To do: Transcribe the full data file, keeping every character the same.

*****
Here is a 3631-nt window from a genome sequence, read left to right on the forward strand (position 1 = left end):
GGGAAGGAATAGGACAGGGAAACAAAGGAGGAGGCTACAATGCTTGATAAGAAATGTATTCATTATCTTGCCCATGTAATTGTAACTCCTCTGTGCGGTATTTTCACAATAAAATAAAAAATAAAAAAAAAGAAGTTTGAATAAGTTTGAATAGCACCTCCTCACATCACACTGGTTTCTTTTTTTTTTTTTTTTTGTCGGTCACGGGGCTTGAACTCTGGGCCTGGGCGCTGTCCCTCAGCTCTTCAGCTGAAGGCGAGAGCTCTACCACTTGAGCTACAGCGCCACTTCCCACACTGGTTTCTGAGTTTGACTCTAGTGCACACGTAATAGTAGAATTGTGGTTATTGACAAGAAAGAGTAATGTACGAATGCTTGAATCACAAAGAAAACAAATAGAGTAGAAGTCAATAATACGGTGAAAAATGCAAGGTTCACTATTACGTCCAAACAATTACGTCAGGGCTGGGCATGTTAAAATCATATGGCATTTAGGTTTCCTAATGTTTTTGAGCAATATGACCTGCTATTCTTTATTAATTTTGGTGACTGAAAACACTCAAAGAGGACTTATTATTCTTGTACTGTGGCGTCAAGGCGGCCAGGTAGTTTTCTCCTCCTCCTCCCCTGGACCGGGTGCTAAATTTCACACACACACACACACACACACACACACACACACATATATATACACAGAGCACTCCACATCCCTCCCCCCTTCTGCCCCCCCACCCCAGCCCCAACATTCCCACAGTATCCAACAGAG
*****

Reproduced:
Here is a 3631-nt window from a genome sequence, read left to right on the forward strand (position 1 = left end):
GGGAAGGAATAGGACAGGGAAACAAAGGAGGAGGCTACAATGCTTGATAAGAAATGTATTCATTATCTTGCCCATGTAATTGTAACTCCTCTGTGCGGTATTTTCACAATAAAATAAAAAATAAAAAAAAAGAAGTTTGAATAAGTTTGAATAGCACCTCCTCACATCACACTGGTTTCTTTTTTTTTTTTTTTTTGTCGGTCACGGGGCTTGAACTCTGGGCCTGGGCGCTGTCCCTCAGCTCTTCAGCTGAAGGCGAGAGCTCTACCACTTGAGCTACAGCGCCACTTCCCACACTGGTTTCTGAGTTTGACTCTAGTGCACACGTAATAGTAGAATTGTGGTTATTGACAAGAAAGAGTAATGTACGAATGCTTGAATCACAAAGAAAACAAATAGAGTAGAAGTCAATAATACGGTGAAAAATGCAAGGTTCACTATTACGTCCAAACAATTACGTCAGGGCTGGGCATGTTAAAATCATATGGCATTTAGGTTTCCTAATGTTTTTGAGCAATATGACCTGCTATTCTTTATTAATTTTGGTGACTGAAAACACTCAAAGAGGACTTATTATTCTTGTACTGTGGCGTCAAGGCGGCCAGGTAGTTTTCTCCTCCTCCTCCCCTGGACCGGGTGCTAAATTTCACACACACACACACACACACACACACACACACACATATATATACACAGAGCACTCCACATCCCTCCCCCCTTCTGCCCCCCCACCCCAGCCCCAACATTCCCACAGTATCCAACAGAG